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Cymbopogon, better known as lemongrass, is a genus of Asian, African, Australian, and tropical island plants in the grass family.

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Cynodon is a genus of plants in the grass family.

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Cynodon dactylon

Cynodon dactylon, also known as Vilfa stellata, Bermuda grass, Dhoob, dūrvā grass, dubo, dog's tooth grass, Bahama grass, devil's grass, couch grass, Indian doab, arugampul, grama, wiregrass and scutch grass, is a grass that originated in Africa.

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The Cyperaceae are a family of monocotyledonous graminoid flowering plants known as sedges, which superficially resemble grasses and rushes.

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Czech Silesia

Czech Silesia (České Slezsko; Czeski Ślůnsk; Tschechisch-Schlesien; Śląsk Czeski) is the name given to the part of the historical region of Silesia presently located in the Czech Republic.

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Dactylis glomerata

Dactylis glomerata, also known as cock's-foot, orchard grass, or cat grass (due to its popularity for use with domestic cats) is a common species of grass in the genus Dactylis.

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Danthonioideae is a mainly southern hemisphere subfamily of grasses, containing the single tribe Danthonieae and three unplaced genera, with altogether roughly 300 species.

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Deschampsia is a genus of plants in the grass family, commonly known as hair grass or tussock grass.

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Deschampsia antarctica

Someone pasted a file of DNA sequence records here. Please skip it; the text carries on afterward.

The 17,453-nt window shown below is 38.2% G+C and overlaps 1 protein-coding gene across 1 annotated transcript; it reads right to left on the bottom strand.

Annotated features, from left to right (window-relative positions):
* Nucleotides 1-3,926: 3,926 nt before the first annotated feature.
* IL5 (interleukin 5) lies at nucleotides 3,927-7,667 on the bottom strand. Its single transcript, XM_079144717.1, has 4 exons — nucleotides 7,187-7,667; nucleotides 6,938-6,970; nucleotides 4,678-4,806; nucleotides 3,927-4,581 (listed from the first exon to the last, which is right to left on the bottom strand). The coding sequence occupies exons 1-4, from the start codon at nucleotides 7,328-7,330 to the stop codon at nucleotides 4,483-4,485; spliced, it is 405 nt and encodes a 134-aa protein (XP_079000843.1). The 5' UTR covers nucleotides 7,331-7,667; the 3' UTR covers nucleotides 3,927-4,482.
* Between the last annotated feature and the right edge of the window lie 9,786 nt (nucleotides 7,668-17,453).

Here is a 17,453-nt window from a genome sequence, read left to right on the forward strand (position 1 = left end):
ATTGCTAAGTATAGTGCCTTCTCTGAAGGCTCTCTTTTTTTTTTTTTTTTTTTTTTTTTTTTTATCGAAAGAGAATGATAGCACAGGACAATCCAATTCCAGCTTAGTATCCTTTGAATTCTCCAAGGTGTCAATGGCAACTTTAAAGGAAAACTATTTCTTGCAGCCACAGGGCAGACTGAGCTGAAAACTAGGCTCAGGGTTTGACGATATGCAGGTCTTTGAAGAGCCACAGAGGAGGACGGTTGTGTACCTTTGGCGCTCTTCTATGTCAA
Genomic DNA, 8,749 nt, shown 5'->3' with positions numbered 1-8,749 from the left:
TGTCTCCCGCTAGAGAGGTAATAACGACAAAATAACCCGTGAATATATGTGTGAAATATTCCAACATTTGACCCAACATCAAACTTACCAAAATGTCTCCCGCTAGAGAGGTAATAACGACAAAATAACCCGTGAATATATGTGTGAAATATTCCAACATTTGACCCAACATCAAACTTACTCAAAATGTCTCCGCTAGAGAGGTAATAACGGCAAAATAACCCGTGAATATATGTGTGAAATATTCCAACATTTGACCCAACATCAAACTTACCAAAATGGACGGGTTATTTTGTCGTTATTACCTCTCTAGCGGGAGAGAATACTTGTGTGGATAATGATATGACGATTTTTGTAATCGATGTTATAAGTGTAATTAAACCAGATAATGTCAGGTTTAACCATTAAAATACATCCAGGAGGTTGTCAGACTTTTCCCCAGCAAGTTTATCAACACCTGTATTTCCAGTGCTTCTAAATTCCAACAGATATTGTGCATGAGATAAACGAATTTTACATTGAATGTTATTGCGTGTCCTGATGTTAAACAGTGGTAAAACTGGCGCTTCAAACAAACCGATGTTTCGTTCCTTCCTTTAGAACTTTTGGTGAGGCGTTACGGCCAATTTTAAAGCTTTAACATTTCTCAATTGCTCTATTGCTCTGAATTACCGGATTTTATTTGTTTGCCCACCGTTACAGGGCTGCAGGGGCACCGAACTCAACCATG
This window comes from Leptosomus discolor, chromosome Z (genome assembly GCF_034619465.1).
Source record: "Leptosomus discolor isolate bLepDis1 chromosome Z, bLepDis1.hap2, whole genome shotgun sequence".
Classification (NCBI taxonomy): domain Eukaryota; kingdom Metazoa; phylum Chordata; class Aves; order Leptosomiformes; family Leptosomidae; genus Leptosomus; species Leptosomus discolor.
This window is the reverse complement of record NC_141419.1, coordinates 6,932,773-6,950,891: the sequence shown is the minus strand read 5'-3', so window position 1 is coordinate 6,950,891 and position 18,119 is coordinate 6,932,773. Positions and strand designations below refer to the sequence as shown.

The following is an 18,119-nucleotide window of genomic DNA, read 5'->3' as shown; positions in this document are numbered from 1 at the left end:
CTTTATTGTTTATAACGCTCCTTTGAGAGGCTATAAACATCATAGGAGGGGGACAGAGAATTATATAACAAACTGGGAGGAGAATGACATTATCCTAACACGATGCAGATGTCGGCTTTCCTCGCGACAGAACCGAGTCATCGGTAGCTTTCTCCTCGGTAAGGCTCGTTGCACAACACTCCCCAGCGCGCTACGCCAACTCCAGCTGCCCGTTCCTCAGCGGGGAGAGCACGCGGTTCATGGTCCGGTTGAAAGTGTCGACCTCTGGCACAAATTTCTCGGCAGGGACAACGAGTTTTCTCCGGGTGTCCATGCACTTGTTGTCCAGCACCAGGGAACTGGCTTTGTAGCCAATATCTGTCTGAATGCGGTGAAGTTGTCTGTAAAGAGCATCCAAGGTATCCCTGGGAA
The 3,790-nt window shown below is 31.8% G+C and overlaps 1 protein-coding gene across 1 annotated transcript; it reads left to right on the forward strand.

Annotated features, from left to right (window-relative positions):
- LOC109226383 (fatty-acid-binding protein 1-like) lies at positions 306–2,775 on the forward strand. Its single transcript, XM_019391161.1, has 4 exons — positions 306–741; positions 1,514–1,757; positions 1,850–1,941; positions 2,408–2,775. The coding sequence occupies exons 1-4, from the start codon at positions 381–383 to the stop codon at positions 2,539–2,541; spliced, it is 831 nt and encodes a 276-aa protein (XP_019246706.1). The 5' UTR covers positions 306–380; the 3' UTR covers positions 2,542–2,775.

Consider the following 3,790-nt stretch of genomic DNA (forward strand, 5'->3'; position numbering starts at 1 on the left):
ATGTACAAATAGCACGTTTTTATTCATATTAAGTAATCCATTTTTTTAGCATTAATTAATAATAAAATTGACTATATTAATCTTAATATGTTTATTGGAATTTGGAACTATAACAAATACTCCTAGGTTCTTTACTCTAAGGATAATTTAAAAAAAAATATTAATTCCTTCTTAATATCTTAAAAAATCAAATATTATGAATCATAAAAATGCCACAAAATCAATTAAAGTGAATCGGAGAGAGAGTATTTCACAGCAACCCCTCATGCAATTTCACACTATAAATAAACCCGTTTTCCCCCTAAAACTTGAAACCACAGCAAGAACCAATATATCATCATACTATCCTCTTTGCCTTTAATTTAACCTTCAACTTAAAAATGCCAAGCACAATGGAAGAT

Deschampsia antarctica (Antarctic hair grass) is one of two flowering plants native to Antarctica, the other being Colobanthus quitensis (Antarctic pearlwort).

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A desert is a barren area of landscape where little precipitation occurs and consequently living conditions are hostile for plant and animal life.

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Dinosaurs are a diverse group of reptiles of the clade Dinosauria.

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Dominance (ecology)

Ecological dominance is the degree to which a taxon is more numerous than its competitors in an ecological community, or makes up more of the biomass.

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Downhill creep

Downhill creep, also known as soil creep or commonly just creep, is the slow downward progression of rock and soil down a low grade slope; it can also refer to slow deformation of such materials as a result of prolonged pressure and stress.

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A drought is a period of below-average precipitation in a given region, resulting in prolonged shortages in the water supply, whether atmospheric, surface water or ground water.

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Early Cretaceous

The Early Cretaceous/Middle Cretaceous (geochronological name) or the Lower Cretaceous (chronostratigraphic name), is the earlier or lower of the two major divisions of the Cretaceous.

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Earth is the third planet from the Sun and the only astronomical object known to harbor life.

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East Asia

East Asia is the eastern subregion of the Asian continent, which can be defined in either geographical or ethno-cultural "The East Asian cultural sphere evolves when Japan, Korea, and what is today Vietnam all share adapted elements of Chinese civilization of this period (that of the Tang dynasty), in particular Buddhism, Confucian social and political values, and literary Chinese and its writing system." terms.